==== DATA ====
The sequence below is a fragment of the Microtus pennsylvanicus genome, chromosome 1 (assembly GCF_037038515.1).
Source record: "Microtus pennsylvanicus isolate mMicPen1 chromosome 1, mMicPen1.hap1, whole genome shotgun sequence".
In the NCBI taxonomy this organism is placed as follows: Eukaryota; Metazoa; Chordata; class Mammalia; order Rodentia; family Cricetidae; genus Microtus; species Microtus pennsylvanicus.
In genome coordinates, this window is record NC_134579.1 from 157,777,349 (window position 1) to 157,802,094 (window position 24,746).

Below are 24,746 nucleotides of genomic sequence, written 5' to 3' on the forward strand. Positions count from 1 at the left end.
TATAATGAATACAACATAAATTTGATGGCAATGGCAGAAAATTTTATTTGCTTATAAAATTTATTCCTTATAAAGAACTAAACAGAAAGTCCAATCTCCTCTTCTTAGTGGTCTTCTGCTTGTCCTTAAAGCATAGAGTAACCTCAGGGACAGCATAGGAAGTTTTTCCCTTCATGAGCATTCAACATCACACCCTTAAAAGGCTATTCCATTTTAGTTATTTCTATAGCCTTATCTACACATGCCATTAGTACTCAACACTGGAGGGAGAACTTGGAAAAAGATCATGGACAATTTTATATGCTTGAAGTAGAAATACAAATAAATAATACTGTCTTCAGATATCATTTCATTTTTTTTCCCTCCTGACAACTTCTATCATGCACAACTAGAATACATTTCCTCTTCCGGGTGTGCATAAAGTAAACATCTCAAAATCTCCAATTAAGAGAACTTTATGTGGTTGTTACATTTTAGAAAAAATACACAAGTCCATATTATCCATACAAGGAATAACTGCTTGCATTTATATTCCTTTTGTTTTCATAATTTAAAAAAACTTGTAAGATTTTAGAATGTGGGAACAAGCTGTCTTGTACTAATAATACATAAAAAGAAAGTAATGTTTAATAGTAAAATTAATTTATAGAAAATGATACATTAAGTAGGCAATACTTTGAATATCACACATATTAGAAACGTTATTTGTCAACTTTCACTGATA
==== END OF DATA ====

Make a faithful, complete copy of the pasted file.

The sequence below is a fragment of the Microtus pennsylvanicus genome, chromosome 1 (assembly GCF_037038515.1).
Source record: "Microtus pennsylvanicus isolate mMicPen1 chromosome 1, mMicPen1.hap1, whole genome shotgun sequence".
In the NCBI taxonomy this organism is placed as follows: Eukaryota; Metazoa; Chordata; class Mammalia; order Rodentia; family Cricetidae; genus Microtus; species Microtus pennsylvanicus.
In genome coordinates, this window is record NC_134579.1 from 157,777,349 (window position 1) to 157,802,094 (window position 24,746).

Below are 24,746 nucleotides of genomic sequence, written 5' to 3' on the forward strand. Positions count from 1 at the left end.
TATAATGAATACAACATAAATTTGATGGCAATGGCAGAAAATTTTATTTGCTTATAAAATTTATTCCTTATAAAGAACTAAACAGAAAGTCCAATCTCCTCTTCTTAGTGGTCTTCTGCTTGTCCTTAAAGCATAGAGTAACCTCAGGGACAGCATAGGAAGTTTTTCCCTTCATGAGCATTCAACATCACACCCTTAAAAGGCTATTCCATTTTAGTTATTTCTATAGCCTTATCTACACATGCCATTAGTACTCAACACTGGAGGGAGAACTTGGAAAAAGATCATGGACAATTTTATATGCTTGAAGTAGAAATACAAATAAATAATACTGTCTTCAGATATCATTTCATTTTTTTTCCCTCCTGACAACTTCTATCATGCACAACTAGAATACATTTCCTCTTCCGGGTGTGCATAAAGTAAACATCTCAAAATCTCCAATTAAGAGAACTTTATGTGGTTGTTACATTTTAGAAAAAATACACAAGTCCATATTATCCATACAAGGAATAACTGCTTGCATTTATATTCCTTTTGTTTTCATAATTTAAAAAAACTTGTAAGATTTTAGAATGTGGGAACAAGCTGTCTTGTACTAATAATACATAAAAAGAAAGTAATGTTTAATAGTAAAATTAATTTATAGAAAATGATACATTAAGTAGGCAATACTTTGAATATCACACATATTAGAAACGTTATTTGTCAACTTTCACTGATA